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Editorial Societal Contracts

The Capitol Hill Riot And Its Lessons On Hate Speech

A terrible day in history and a reminder of the need to manage hateful speech.

By Jia Vern Tham & Nelleita Omar

20 January 2021


At the time of this writing, Joe Biden will be sworn in as the 46th President of the United States, replacing Donald Trump in the White House after four tumultuous years. But this Inauguration will be like no other. Washington DC is not only on lockdown; the city also has scores of National Guard troops patrolling its streets. Senior officials have pleaded with the public not to attend the ceremony in person in fear of possible security threats.

The immense security surrounding Inauguration Day is a result of the Capitol Hill insurrection just two weeks ago, which claimed five deaths and is widely seen as incited by Trump himself through his social media postings. The outgoing president has since been permanently suspended from the social media platform Twitter to prevent further incitement. Other social media companies have followed suit with varying intensities of action; Facebook has blocked Trump on all its platforms at least until the end of his term, Snapchat has suspended his account indefinitely, while Reddit has banned the ‘r/DonaldTrump’ subreddit group. 

These decisions by the social media giants are arguably too late, coming after years of inaction and under-reaction. It took the recent insurrection in Washington for Twitter, for example, to publish a statement with unprecedented detail of its decision-making process on regulating speech that could incite violence. 

Social media platforms are facing a reckoning, a far cry from the days when Twitter called itself “the free speech wing of the free speech party”. By and large, social media users agree with constraining hateful speech online; Malaysians at least agree that there should be limits and consequences to hate speech as we found in our recent study.

In light of this reckoning, what is needed is a clearly defined framework to manage different levels of hate speech seriousness, before it’s too late. The Capitol Hill insurrection is a case in point: although Trump’s final tweets were the ones that ultimately got him kicked off Twitter, there have been no shortage of similarly inciting tweets from him over the past few years that should have warranted suspension.

Our study in Malaysia, completed late last year, proposed categorising hate speech into increasing levels of seriousness to enable proportionate and effective responses toward different types of hate speech. It is also crucial to localise the scope of what constitutes hate speech, something that needs greater investment by social media platforms and regulators alike.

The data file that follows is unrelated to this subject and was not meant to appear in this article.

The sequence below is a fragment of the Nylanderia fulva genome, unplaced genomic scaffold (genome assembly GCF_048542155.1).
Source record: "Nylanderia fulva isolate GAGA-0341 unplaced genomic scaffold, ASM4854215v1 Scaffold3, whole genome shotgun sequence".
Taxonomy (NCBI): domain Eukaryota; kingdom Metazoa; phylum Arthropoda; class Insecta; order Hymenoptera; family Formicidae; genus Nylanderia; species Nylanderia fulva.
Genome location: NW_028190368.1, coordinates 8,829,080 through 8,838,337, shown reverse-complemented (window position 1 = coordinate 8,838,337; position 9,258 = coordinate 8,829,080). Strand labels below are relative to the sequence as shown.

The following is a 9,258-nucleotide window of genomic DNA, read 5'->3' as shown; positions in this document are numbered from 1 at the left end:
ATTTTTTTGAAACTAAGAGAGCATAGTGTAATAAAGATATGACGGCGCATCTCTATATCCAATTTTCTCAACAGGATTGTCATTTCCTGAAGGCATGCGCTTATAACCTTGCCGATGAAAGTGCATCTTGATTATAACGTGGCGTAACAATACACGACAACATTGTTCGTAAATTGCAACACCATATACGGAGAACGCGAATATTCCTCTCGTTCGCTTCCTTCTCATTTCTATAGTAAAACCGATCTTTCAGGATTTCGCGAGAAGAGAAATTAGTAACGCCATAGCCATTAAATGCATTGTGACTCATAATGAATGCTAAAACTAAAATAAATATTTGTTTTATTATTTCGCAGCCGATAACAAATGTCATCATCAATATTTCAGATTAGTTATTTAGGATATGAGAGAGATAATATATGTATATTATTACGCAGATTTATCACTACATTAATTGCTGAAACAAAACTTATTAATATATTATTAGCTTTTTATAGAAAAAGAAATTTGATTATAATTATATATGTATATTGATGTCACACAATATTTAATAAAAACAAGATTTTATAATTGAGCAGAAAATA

There is also the question of legislating liability. In 2019, the UK House of Commons debated the idea of conferring legal liability on tech companies for harmful content posted online. This was eventually proposed as legislation late last year. If passed, social media companies would be liable to fines of up to 10% of turnover in the UK if they fail to remove or limit harmful content on their platforms.

Whether management of online speech undergoes a significant change remains to be seen. Tech giants have long grappled with handling hateful speech, misinformation, and demagoguery in other diverse societies, in the US and around the world such as in India and Brazil. Should we continue to muddle along in Malaysia? Examples of hateful speech abounds online (especially against groups of people blamed for spreading Covid-19) in spite of current guidelines on social media companies.

The Capitol Hill riot serves as a potent reminder to governments and social media platforms of their role in stemming hateful content. We may not expect an event as violent and shocking as the Capitol Hill riot to happen here in Malaysia, but the same underlying forces are present within our society. A more transparent and consistent approach from social media platforms as well as regulators against online hate speech is crucial. It should not take a deadly event to precipitate this work.


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